By Donald Clarke, Special to CNN
Editor's note: Donald Clarke is a professor at George Washington University Law School. He founded Chinalaw, an Internet listserv, and writes the Chinese Law Prof Blog. The views expressed are his own.
The one-day trial of Gu Kailai in China on August 9th was, quite literally, a spectacle: something meant to be watched. (But not recorded, apparently, except by approval, even pencils were confiscated from the pre-selected audience.)
Gu, the wife of the fallen high-ranking Chinese politician Bo Xilai, had been charged in the death of Neil Heywood, a British businessman. Gu confessed to poisoning Heywood, allegedly because he threatened her son following a botched business deal.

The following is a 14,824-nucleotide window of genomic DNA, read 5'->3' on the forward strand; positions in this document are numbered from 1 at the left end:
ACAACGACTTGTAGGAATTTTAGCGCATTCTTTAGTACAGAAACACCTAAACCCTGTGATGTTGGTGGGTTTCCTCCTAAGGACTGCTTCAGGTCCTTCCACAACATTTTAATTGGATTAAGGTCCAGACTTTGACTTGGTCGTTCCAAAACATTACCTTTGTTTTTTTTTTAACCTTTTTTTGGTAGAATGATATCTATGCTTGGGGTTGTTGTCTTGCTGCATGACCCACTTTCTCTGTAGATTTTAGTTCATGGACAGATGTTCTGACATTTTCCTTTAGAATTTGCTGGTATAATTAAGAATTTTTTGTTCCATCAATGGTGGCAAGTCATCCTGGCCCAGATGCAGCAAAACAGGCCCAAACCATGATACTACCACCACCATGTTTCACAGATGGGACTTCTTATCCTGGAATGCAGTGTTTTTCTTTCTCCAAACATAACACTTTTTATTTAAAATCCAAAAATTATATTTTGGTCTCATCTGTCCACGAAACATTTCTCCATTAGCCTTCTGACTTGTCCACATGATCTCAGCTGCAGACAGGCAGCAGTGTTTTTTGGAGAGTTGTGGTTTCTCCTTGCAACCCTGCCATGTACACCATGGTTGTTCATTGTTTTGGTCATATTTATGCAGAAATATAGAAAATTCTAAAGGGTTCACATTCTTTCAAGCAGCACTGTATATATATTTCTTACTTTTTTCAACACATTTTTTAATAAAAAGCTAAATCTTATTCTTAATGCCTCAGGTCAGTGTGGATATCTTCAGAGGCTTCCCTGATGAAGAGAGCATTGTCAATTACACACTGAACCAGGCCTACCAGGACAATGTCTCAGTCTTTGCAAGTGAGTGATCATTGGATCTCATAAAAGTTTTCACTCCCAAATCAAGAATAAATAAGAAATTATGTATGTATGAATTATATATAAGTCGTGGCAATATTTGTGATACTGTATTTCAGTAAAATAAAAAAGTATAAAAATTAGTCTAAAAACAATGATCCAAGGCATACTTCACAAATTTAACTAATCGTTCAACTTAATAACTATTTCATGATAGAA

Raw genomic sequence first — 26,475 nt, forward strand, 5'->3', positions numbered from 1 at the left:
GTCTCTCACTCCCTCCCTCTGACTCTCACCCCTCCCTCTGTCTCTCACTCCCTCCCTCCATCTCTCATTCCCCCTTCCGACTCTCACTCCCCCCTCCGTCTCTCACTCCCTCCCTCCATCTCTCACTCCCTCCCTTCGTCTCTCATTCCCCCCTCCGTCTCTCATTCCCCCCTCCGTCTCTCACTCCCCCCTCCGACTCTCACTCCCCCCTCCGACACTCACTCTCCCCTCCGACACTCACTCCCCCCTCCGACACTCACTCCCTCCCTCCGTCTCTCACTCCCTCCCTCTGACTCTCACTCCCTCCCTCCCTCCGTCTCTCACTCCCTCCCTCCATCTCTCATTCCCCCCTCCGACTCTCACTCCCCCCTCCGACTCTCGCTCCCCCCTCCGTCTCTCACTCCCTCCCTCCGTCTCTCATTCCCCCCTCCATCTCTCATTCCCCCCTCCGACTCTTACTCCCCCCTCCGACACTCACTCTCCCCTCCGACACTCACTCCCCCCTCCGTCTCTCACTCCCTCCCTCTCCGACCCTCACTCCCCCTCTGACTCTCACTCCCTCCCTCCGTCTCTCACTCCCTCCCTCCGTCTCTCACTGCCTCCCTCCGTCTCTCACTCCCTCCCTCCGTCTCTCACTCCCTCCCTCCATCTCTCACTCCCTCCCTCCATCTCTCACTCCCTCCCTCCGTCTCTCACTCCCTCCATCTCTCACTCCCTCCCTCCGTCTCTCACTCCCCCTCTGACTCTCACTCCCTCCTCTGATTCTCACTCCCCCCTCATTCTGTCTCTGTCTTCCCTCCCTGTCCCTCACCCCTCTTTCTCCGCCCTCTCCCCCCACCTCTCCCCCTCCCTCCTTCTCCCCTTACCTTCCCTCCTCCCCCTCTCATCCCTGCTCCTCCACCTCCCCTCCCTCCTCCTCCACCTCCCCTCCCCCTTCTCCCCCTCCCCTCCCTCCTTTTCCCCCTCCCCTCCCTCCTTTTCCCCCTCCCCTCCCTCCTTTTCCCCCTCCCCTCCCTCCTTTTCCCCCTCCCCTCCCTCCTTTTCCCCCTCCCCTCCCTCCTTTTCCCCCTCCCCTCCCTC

The case has caught the attention of many because of the prominent status of the defendant and its steamy mix of allegations of murder, corruption, and even sex. But does it tell us anything new or interesting about the Chinese legal system? I think not.